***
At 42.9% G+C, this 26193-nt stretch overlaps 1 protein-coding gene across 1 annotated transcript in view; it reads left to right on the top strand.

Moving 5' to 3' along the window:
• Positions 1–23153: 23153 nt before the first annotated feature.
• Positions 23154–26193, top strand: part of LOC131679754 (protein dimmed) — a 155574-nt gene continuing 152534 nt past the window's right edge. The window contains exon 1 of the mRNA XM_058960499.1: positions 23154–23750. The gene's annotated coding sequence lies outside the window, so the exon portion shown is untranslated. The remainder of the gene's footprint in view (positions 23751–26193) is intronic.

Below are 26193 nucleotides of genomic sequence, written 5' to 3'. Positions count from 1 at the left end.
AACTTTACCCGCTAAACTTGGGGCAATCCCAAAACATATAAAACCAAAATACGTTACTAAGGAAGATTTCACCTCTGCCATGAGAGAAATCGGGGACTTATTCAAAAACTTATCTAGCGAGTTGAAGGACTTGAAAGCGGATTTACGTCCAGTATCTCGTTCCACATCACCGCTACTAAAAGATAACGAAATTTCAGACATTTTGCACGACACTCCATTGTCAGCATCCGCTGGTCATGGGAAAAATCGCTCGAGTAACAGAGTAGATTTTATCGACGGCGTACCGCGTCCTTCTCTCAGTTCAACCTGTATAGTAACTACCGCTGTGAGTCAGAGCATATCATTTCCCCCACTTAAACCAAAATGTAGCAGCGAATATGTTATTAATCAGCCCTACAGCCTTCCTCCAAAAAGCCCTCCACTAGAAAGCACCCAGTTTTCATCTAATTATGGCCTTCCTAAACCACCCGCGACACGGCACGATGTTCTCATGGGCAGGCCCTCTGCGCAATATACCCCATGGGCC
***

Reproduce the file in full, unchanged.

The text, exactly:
At 42.9% G+C, this 26193-nt stretch overlaps 1 protein-coding gene across 1 annotated transcript in view; it reads left to right on the top strand.

Moving 5' to 3' along the window:
• Positions 1–23153: 23153 nt before the first annotated feature.
• Positions 23154–26193, top strand: part of LOC131679754 (protein dimmed) — a 155574-nt gene continuing 152534 nt past the window's right edge. The window contains exon 1 of the mRNA XM_058960499.1: positions 23154–23750. The gene's annotated coding sequence lies outside the window, so the exon portion shown is untranslated. The remainder of the gene's footprint in view (positions 23751–26193) is intronic.

Below are 26193 nucleotides of genomic sequence, written 5' to 3'. Positions count from 1 at the left end.
AACTTTACCCGCTAAACTTGGGGCAATCCCAAAACATATAAAACCAAAATACGTTACTAAGGAAGATTTCACCTCTGCCATGAGAGAAATCGGGGACTTATTCAAAAACTTATCTAGCGAGTTGAAGGACTTGAAAGCGGATTTACGTCCAGTATCTCGTTCCACATCACCGCTACTAAAAGATAACGAAATTTCAGACATTTTGCACGACACTCCATTGTCAGCATCCGCTGGTCATGGGAAAAATCGCTCGAGTAACAGAGTAGATTTTATCGACGGCGTACCGCGTCCTTCTCTCAGTTCAACCTGTATAGTAACTACCGCTGTGAGTCAGAGCATATCATTTCCCCCACTTAAACCAAAATGTAGCAGCGAATATGTTATTAATCAGCCCTACAGCCTTCCTCCAAAAAGCCCTCCACTAGAAAGCACCCAGTTTTCATCTAATTATGGCCTTCCTAAACCACCCGCGACACGGCACGATGTTCTCATGGGCAGGCCCTCTGCGCAATATACCCCATGGGCC